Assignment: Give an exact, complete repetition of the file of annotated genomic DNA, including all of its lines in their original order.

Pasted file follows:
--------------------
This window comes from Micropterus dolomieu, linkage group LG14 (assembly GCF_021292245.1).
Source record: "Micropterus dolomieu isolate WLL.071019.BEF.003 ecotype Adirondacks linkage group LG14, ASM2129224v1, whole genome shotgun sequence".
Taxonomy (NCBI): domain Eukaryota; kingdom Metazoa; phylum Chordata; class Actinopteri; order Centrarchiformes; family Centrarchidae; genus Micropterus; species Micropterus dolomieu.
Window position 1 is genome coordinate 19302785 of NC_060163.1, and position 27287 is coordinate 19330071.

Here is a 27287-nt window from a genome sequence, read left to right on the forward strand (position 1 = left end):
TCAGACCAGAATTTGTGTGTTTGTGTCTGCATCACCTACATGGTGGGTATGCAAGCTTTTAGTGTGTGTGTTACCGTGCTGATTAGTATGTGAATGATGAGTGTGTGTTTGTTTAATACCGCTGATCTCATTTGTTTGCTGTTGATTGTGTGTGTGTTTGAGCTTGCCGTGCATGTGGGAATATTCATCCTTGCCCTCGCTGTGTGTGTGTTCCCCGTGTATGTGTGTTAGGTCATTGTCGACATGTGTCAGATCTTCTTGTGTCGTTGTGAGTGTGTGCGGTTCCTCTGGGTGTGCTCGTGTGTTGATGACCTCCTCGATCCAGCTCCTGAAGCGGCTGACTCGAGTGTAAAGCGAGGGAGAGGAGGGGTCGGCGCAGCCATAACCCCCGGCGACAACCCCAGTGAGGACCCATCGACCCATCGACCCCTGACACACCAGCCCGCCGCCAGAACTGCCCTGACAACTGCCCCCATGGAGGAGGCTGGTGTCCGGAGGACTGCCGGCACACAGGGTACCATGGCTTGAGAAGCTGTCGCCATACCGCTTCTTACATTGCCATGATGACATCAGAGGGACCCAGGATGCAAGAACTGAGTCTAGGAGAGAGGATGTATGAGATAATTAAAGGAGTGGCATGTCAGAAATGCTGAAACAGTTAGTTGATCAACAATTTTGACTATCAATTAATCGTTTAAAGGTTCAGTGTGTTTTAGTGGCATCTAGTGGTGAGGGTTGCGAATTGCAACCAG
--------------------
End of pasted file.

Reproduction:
This window comes from Micropterus dolomieu, linkage group LG14 (assembly GCF_021292245.1).
Source record: "Micropterus dolomieu isolate WLL.071019.BEF.003 ecotype Adirondacks linkage group LG14, ASM2129224v1, whole genome shotgun sequence".
Taxonomy (NCBI): domain Eukaryota; kingdom Metazoa; phylum Chordata; class Actinopteri; order Centrarchiformes; family Centrarchidae; genus Micropterus; species Micropterus dolomieu.
Window position 1 is genome coordinate 19302785 of NC_060163.1, and position 27287 is coordinate 19330071.

Here is a 27287-nt window from a genome sequence, read left to right on the forward strand (position 1 = left end):
TCAGACCAGAATTTGTGTGTTTGTGTCTGCATCACCTACATGGTGGGTATGCAAGCTTTTAGTGTGTGTGTTACCGTGCTGATTAGTATGTGAATGATGAGTGTGTGTTTGTTTAATACCGCTGATCTCATTTGTTTGCTGTTGATTGTGTGTGTGTTTGAGCTTGCCGTGCATGTGGGAATATTCATCCTTGCCCTCGCTGTGTGTGTGTTCCCCGTGTATGTGTGTTAGGTCATTGTCGACATGTGTCAGATCTTCTTGTGTCGTTGTGAGTGTGTGCGGTTCCTCTGGGTGTGCTCGTGTGTTGATGACCTCCTCGATCCAGCTCCTGAAGCGGCTGACTCGAGTGTAAAGCGAGGGAGAGGAGGGGTCGGCGCAGCCATAACCCCCGGCGACAACCCCAGTGAGGACCCATCGACCCATCGACCCCTGACACACCAGCCCGCCGCCAGAACTGCCCTGACAACTGCCCCCATGGAGGAGGCTGGTGTCCGGAGGACTGCCGGCACACAGGGTACCATGGCTTGAGAAGCTGTCGCCATACCGCTTCTTACATTGCCATGATGACATCAGAGGGACCCAGGATGCAAGAACTGAGTCTAGGAGAGAGGATGTATGAGATAATTAAAGGAGTGGCATGTCAGAAATGCTGAAACAGTTAGTTGATCAACAATTTTGACTATCAATTAATCGTTTAAAGGTTCAGTGTGTTTTAGTGGCATCTAGTGGTGAGGGTTGCGAATTGCAACCAG